Money-saving ways to celebrate Valentine's Day together

Showing you care on Valentine’s Day shouldn’t drive you into debt.

It may seem surprising, but Valentine’s Day is not even in the top three when it comes to expensive U.S. holidays. According to a report last year on CNN Money, the day of love came in fourth to the Winter Holidays, Mother’s Day and even Easter. Still, the National Retail Federation says we’re about to have a near record breaking year in 2018. Spending is expected to reach $19.6 billion. That’s second only to spending in 2016 over the 15 years that the NRF has tracked spending. The articles in this section can help you save money on Valentine’s Day gifting and celebrating. Learn about weird trends, like Singles Awareness Day, and see how much other significant others plan to spend. You can find’s Top 5 money-saving tips below the articles.’s Top 5 Money-Saving Valentine’s Day Tips

#1: Self-gifting gives you the gift of debt

Singles Awareness Day is an anti-Valentines twist on February 14. More than one in four consumers who say they won’t celebrate Valentine’s Day say they will self-gift.  They’ll either buy themselves something nice or treat themselves to a day out of pampering.

If you aren’t into the celebration of love, then skip it! The best way to be against the day of love isn’t to spoil yourself, it’s to ignore it entirely. Giving yourself credit card debt for Valentine’s won’t make you feel good. It will make you feel worse because now you have a debt to pay off.

If you want to be anti-Valentine, just stay home. And if you really want to stick it to Valentine’s celebrants, hit up Netflix, HULU or your DVR to find some great anti-love movies or head to Spotify for an anti-love playlist. Use entertainment that you’ve already paid for to stick it to cupid.

#2: Your pets don’t know what Valentine’s Day is

Valentine’s Day spending isn’t breaking records because people are going overboard for their significant others. It’s out of control because Americans feel a need to spoil everyone they know for every holiday.

Here’s a breakdown of average gift spending per consumer:

  • Spouse / significant other $88.98
  • Family $25.29
  • Children’s classmates/teachers $7.26
  • Friends $7.19
  • Pets $5.50
  • Co-workers $4.79

If you plan to gift, only give to your loved ones who are sentient enough to know it’s a holiday. Buying cute themed toys and outfits for your pets may make some great Instagram posts, but it probably doesn’t fit your budget. Skip your pets and trim down your list as much as possible.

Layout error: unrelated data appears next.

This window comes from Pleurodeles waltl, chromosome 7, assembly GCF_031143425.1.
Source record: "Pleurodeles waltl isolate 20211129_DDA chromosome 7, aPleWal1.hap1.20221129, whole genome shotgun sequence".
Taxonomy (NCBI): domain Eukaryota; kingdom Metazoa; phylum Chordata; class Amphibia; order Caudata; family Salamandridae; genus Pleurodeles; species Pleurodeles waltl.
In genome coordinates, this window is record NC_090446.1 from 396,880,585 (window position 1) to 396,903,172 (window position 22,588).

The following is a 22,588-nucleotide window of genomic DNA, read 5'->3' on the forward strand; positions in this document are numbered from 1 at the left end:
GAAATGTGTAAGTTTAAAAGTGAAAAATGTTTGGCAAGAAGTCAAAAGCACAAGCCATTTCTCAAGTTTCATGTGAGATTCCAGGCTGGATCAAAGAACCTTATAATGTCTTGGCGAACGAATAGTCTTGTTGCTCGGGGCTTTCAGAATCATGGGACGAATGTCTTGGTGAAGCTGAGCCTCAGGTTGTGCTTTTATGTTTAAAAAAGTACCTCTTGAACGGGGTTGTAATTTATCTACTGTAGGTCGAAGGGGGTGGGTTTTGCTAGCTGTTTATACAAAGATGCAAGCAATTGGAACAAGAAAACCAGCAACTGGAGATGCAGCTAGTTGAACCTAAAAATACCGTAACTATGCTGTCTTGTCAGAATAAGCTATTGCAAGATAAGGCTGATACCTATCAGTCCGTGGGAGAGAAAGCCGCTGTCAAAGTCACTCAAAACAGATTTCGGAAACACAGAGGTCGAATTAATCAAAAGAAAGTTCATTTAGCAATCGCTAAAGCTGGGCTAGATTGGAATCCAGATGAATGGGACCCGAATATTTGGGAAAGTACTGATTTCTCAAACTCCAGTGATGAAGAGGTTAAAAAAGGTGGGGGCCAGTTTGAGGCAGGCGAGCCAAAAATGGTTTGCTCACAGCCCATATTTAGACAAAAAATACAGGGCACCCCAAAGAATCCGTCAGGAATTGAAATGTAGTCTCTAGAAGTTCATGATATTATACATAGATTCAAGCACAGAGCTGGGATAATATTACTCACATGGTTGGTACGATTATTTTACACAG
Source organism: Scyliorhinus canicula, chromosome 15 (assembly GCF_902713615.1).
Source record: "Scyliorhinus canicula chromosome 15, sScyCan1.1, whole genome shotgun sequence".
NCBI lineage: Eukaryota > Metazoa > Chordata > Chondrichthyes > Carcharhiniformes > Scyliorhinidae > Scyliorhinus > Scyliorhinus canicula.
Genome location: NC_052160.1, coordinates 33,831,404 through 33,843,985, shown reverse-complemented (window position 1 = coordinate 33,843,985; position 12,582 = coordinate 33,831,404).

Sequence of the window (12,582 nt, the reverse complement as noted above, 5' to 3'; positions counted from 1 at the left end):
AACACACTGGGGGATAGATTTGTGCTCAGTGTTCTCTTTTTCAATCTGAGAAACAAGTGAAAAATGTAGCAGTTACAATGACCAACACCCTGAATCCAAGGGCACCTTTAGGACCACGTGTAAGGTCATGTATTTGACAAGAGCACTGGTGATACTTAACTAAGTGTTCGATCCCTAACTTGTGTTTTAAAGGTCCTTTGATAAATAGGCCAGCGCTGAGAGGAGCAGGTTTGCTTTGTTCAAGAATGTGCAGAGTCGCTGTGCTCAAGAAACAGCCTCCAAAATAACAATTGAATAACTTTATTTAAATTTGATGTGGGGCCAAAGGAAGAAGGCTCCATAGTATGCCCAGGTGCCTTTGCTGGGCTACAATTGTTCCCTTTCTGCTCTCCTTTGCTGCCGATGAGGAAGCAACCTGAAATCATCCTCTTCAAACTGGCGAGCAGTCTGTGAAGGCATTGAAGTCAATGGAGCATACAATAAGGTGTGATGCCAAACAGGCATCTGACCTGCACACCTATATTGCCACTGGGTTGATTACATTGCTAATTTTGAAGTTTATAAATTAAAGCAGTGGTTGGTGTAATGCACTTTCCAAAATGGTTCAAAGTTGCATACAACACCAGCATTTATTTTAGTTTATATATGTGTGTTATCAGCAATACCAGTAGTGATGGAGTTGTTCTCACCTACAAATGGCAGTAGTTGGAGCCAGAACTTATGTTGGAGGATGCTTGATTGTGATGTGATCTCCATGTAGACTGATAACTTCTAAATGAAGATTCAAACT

#3: Baking beats candy

If you can’t help yourself and need to gift everyone you know, then find a way to do it cheaply. You can make your best baked goods or even make homemade chocolate candy, if you have a knack for baking. If you’re already a baker, you may only need to buy a few ingredients. Making homemade gifts says you care a lot more than an expensive box of Godiva. You took time to do something from the heart.

If you’re not a baker, then consider other homemade and handmade gift ideas. Buy fun size candy and tchotchke at discount stores or wholesalers. Then make gift bags for everyone. You can knock out teachers, co-workers, classmates and friends all with their own personal gifting grab bag. Again, this keeps costs down versus trying to give individual gifts to each person.

#4: Most people would rather have experiences anyways

According to the MRF survey, six in ten people would rather receive a gift of experience over something material. But only four in ten people plan to give a gift of experience. Of course, gifts of experience can get expensive, too. If you buy front row concert tickets it could cost an arm and a leg.

However, gifts of experience can be simple (and cheap). Recreate a memorable moment from your relationship, plan a picnic in the park, take a stroll on the beach together (if you happen to live on a coast). Sometimes the simple things that you put thought into are worth more than diamonds.

#5: If you’re young, you’re probably overspending

Average per person spending for 2018 is $143.56. But if you’re age 25-34, you plan to spend a lot more. Average Millennials will shell out over $200 – $202.76, to be exact. If you’re already married, that means you could end up spending twice that as a household. And, considering you probably have student loan debt and credit card debt to repay, there are better ways to use the money. Why not decide as a household to make an extra student loan payment instead of adding to your credit card debt.

If you’re not married, talk with your significant other to set a price limit on gifts. You could also just follow the advice of giving a cheap gift of experience. Despite what commercials and banner ads keep telling you, you don’t need jewelry to say I love you.

When is it good idea to pull out plastic for Valentine’s Day expenses?

You should only use credit cards for Valentine’s Day purchases if:

  1. You can earn rewards by doing so
  2. Those rewards won’t be offset by interest charges

This means that you need to use a rewards credit card that has a zero balance. Here’s why – credit card interest charges do not apply if you start and end a billing cycle with no balance. If you start the month at zero and then pay of the purchases you make on your February bill, no interest charges apply. This means you don’t offset that 1.5% cash back you earn with 22% APR.

Check online to see if your credit cards offer any special Valentine’s Day purchasing incentives. You may have higher discounts on certain purchases or if you shop online using that card. This way, you get a little something for yourself without self-gifting. Just be aware that if you don’t make your charges interest-free, then any rewards you earn – even 5% cash back – will be offset by interest charges within 2-3 billing cycles, max.